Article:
Philips Streamium NP2900
Stylish and sonically satisfying streaming sound system
Review Logitech's Squeezebox Boom has been a firm favourite here at Vulture Central and, for the best part of a year, it has had the market to itself. Now Philips is looking to crash the party with the new Streamium NP2900, another device designed to play music stored on your computer over an 802.11b/g wireless network, without the need for a separate hi-fi.
Philips' Streamium NP2900 – a stylish arrival at the networked music party
The first thing that struck us when we unpacked the NP2900 was how much smaller than the Boom it is. At 346x69x99mm and weighing under 1.5kg it takes up quite a bit less space, while the styling is a rather more in keeping with the usual home audio aesthetic. Don't get us wrong, we like the way the Boom looks, but it’s a bit too brutal for some tastes. The NP2900's svelte looks are helped by the absence of controls other than very small power, volume and mute buttons on the top of the device.
Of course that height measurement doesn't include the articulated Wi-Fi antenna or the 10mm stand though Philips do supply a fixing bracket should you wish to bolt your NP2900 to a wall. Around the back of the NP2900 you will find a 3.5mm headphones jack, Ethernet socket, digital coaxial out and L/R stereo analogue phono input sockets which between them should cover most users' connectivity needs.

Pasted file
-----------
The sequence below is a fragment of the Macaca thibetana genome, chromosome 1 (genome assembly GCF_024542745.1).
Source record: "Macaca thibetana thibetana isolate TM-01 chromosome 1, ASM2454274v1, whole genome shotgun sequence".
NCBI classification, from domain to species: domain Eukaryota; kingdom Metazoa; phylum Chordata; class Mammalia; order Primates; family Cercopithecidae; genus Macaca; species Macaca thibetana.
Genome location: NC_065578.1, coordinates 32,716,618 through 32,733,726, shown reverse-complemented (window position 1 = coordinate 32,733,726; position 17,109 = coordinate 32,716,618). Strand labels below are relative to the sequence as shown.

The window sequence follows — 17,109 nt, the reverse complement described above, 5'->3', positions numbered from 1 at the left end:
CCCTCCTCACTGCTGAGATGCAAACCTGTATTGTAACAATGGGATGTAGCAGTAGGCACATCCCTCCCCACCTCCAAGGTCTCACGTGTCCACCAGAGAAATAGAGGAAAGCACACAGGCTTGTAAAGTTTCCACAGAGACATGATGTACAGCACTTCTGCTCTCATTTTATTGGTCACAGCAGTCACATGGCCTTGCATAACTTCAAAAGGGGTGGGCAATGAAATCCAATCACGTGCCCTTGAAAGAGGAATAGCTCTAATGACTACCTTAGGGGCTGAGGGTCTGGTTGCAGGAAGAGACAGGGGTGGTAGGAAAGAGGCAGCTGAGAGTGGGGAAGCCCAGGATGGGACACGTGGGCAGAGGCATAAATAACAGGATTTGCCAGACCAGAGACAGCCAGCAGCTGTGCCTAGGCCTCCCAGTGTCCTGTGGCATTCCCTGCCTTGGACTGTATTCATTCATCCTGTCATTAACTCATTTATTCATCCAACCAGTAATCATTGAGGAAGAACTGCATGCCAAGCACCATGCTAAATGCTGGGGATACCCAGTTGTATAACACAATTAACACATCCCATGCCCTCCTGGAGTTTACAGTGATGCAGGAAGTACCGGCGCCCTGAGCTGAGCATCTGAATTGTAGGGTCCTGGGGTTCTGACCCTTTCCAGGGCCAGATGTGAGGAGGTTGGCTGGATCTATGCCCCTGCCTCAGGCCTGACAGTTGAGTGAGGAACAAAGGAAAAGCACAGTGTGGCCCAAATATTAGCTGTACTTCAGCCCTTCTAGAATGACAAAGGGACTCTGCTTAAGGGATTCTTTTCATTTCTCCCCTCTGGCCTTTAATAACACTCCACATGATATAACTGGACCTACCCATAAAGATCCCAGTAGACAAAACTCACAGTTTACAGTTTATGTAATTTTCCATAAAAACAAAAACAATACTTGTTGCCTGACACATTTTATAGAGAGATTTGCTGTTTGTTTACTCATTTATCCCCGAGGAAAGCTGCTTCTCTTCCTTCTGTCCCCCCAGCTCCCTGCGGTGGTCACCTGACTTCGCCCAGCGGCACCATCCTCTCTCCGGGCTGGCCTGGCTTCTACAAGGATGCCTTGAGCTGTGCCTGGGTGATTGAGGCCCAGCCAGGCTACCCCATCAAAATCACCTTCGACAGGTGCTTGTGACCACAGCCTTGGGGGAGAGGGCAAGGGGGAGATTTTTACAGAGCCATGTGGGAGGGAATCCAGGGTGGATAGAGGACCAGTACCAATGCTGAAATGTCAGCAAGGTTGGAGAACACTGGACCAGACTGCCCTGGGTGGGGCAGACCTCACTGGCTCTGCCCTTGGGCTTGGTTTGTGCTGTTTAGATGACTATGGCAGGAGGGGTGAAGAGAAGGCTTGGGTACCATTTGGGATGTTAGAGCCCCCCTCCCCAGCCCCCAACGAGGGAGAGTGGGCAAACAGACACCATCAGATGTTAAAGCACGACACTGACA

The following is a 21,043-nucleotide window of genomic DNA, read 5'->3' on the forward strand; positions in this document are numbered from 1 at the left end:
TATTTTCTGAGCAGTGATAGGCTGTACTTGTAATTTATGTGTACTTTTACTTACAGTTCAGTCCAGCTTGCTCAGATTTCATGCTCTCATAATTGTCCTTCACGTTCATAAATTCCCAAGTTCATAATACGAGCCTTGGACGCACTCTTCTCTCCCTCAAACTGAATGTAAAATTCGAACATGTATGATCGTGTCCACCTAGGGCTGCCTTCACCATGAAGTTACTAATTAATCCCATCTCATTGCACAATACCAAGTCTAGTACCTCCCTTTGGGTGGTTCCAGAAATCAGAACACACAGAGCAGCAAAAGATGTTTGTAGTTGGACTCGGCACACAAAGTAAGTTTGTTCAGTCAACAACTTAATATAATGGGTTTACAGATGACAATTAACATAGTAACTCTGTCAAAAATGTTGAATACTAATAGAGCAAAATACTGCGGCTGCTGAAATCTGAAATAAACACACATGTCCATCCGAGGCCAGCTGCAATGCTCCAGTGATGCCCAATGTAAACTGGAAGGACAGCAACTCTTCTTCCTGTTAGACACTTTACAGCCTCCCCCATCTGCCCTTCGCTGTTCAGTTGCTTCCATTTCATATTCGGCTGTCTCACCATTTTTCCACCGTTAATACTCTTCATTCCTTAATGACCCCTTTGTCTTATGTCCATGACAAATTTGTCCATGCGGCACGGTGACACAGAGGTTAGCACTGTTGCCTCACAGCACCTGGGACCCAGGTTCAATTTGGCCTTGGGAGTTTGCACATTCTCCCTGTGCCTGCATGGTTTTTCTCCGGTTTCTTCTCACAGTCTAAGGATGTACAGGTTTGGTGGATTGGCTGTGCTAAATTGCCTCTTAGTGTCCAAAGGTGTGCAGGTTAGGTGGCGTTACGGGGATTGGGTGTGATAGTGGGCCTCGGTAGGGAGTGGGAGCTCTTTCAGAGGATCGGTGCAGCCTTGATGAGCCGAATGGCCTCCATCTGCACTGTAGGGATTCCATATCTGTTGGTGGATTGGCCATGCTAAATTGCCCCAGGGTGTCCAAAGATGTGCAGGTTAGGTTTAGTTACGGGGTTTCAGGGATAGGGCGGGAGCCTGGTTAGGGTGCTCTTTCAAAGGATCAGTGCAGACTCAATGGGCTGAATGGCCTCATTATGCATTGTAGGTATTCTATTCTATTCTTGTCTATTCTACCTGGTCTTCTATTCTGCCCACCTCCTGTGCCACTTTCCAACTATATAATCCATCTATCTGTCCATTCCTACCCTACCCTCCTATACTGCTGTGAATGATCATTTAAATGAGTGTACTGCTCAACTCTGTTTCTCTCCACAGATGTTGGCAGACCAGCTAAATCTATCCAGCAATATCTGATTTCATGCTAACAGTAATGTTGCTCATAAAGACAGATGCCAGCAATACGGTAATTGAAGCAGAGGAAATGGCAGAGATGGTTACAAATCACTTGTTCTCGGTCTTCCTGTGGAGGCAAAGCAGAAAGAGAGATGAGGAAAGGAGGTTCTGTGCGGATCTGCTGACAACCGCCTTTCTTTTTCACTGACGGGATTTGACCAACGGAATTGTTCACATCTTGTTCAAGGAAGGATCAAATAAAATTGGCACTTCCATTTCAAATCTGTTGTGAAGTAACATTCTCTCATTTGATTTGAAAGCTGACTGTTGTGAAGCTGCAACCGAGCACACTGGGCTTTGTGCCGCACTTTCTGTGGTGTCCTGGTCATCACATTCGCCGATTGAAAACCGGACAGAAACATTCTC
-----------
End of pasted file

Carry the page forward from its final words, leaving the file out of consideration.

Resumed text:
The NP2900 comes with a comprehensive remote control featuring an excellent navigation pad and is very well labelled. More to the point, it allows direct access to almost all the system's settings minimising time wasted drilling down through menus. Its only downside is that holding down the navigation arrows don’t scroll through long lists.
Despite its small size the NP2900 has four speakers squeezed into the chassis – two 65mm units facing forward and two side facing 40mm units. The former are each rated at 10W RMS, the latter at 6W. Audio file support extends to MP3, FLAC, Ogg Vorbis, WMA and AAC/eAAC+, all without DRM naturally. Try and play a DRM protected file and the screen rather confusingly flashes up a 'Server Not Found' message rather than something a little more accurate.
The comprehensive remote control delivers swift access to most settings
While Logitech's Boom has to make do with a 160x132 pixel green screen the NP2900’s 70x55mm display is a full colour 320x240 affair. Not only does this look more attractive – album artwork is used as the screen background when available – it also shows more information and is easier to read. The screen has a two position dimmer switch, which is handy if you plan on using it in the bedroom, while the standby screen can be set to show either the time and date or switch off completely.
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